People generally say the riskier the portfolio, the higher your returns will be. And that may be true to some extent, but that is definitely not the complete story. Because if that was true all the time, people would just buy the riskiest assets and expect huge returns year over year and there would be no risk. So what is the complete story? Why doesn't everyone earn 100-200% year over year by investing in the riskiest asset out there?
To understand this better, we need to first understand what is risk? This is one of those things that is easy to define, and extremely difficult at the same time. In layman's terms, anything that has a higher probability of going into a loss is more risky. People generally use volatility in measuring risk. The more volatile the investment, the riskier it is perceived to be. While this makes some sense because people are more likely to get out of a volatile investment than they are from a less volatile more stable stock.
Volatility As an Example
However, here is an example of how volatility may not represent accurately on how much risk is present in the stock. The above chart is for company ABC and if volatility were an accurate measurement for risk, this stock would be risker at $7/share at point B compared to $31/ share at point A. How can the same company be more risky at a lower price and less risky at a higher price?
Now that we know how risk can be measured, let's look at why is it not a good idea to keep investing in the riskiest assets and expect exceptional returns every year? Howard Marks summarizes it accurately, if riskier investments could be counted on to produce higher returns, they would not be riskier. Below is a graph that was used in his book "The Most Important Thing" to explain the true nature of risk and how someone could earn a higher return with lesser risk.
While people usually think a risk vs reward graph is more like the blue straight line in the above graph, in reality at each risk point, there is a range of returns that you could expect. The truth is that, with higher risk, you are opening yourself to a wider range on returns. Yes, you could potentially end up with a higher return, but you could also end up with a larger loss.
Let's take an example comparing two individuals, Jake and Raj. Raj understands that higher risk doesn't always mean higher return, hence he chooses a portfolio with much lower risk compared to Jake, who thinks in order to earn higher return, all he needs is a portfolio with higher risk. After a few years of sticking with that portfolio, Raj ends up at point B and Jake at point A. It is clear that even though Jake took higher risk and could have possible ended at point C, he didn't. In this situation, Raj who took lower risk ended up with higher return compared to Jake who took higher risk. This shows why you should not take on higher risk just to get higher returns.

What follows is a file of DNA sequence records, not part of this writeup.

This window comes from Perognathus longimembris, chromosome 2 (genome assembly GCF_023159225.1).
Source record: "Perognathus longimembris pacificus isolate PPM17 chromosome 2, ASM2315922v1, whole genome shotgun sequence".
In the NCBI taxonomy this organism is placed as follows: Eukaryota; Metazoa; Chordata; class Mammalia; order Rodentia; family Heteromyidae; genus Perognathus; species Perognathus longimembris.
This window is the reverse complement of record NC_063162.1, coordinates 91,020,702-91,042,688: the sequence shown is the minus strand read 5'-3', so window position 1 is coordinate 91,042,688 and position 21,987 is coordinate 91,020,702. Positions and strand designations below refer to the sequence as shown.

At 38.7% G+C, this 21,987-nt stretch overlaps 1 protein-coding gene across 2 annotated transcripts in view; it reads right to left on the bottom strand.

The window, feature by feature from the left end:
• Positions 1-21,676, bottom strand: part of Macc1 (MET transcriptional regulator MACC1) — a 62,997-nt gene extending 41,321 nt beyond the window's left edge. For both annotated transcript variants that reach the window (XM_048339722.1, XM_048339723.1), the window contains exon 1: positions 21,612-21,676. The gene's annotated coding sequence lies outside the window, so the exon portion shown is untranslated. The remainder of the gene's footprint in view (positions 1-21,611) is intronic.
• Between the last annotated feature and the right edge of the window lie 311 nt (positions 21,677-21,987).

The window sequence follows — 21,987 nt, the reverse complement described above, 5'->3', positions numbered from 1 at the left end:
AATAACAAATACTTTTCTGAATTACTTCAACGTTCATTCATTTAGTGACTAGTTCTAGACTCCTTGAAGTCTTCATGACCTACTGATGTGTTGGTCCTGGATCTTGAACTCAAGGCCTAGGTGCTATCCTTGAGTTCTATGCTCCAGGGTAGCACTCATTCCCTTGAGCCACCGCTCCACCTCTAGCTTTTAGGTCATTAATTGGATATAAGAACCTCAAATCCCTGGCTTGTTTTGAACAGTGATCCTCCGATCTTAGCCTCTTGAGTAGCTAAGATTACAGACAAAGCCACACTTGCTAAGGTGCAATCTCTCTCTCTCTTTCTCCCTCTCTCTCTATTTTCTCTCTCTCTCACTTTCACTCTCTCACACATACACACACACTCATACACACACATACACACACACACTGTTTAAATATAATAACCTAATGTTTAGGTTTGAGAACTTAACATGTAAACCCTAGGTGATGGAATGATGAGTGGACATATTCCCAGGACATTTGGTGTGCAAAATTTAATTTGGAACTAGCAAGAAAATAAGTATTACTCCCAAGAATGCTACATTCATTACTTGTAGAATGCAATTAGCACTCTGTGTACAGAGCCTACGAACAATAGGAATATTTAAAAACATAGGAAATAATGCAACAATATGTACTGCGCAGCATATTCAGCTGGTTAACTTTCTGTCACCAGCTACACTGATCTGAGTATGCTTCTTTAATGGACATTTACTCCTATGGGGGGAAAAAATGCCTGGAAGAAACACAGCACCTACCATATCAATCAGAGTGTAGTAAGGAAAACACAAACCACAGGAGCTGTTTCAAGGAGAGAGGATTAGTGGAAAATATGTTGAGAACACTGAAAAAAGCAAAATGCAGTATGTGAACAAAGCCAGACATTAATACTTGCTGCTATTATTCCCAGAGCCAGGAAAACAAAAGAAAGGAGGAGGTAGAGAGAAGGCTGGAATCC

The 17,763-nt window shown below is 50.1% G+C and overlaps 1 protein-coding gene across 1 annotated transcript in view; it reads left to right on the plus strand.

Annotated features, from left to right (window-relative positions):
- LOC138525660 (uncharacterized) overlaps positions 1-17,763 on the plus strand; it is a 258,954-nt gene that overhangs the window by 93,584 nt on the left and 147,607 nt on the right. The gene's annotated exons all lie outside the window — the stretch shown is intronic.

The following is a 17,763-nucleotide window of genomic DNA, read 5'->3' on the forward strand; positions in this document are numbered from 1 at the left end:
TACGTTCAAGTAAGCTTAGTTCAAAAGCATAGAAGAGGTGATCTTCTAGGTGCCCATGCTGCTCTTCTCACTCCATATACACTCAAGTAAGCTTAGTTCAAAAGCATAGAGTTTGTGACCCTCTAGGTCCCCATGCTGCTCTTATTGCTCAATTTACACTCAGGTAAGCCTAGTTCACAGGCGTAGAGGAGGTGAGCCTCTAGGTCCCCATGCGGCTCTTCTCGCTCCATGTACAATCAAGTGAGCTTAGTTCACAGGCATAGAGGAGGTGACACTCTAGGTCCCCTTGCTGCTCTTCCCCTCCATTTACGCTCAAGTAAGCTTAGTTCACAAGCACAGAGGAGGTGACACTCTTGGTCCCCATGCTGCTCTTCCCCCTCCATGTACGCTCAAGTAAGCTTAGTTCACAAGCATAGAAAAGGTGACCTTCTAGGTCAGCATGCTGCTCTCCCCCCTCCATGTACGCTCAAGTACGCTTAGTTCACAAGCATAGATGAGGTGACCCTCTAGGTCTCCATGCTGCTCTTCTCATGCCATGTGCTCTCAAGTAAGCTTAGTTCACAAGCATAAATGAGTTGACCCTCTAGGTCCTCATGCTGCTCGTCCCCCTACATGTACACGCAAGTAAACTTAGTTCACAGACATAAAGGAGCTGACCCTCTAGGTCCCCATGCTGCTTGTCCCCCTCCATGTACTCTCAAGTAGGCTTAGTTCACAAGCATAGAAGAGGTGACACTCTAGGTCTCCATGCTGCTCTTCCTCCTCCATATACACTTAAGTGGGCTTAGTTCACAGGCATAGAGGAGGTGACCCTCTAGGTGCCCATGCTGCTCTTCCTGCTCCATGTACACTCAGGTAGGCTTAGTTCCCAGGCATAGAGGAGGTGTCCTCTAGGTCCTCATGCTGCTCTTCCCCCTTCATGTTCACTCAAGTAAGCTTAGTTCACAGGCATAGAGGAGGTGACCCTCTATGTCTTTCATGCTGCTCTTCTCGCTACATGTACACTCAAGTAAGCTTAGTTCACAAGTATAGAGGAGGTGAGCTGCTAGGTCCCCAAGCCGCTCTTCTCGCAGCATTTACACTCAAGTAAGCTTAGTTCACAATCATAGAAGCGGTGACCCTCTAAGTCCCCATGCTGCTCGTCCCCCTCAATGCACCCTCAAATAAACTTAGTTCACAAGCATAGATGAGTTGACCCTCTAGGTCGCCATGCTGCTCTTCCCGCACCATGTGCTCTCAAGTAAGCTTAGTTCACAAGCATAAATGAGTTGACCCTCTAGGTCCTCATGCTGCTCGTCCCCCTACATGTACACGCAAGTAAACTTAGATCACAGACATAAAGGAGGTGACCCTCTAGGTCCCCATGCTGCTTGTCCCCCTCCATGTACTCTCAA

- Jai Gandhi, Financial Planning Assistant
Jai Gandhi is a Financial Planning Assistant at Endeavour Wealth Management with iA Private Wealth, an award-winning office as recognized by the Carson Group. Together with his partners he provides comprehensive wealth management planning for business owners, professionals and individual families.
This information has been prepared by Jai Gandhi who is an Financial Planning Assistant for iA Private Wealth and does not necessarily reflect the opinion of iA Private Wealth. The information contained in this newsletter comes from sources we believe reliable, but we cannot guarantee its accuracy or reliability. The opinions expressed are based on an analysis and interpretation dating from the date of publication and are subject to change without notice. Furthermore, they do not constitute an offer or solicitation to buy or sell any of the securities mentioned. The information contained herein may not apply to all types of investors. The Investment Advisor can open accounts only in the provinces in which they are registered.
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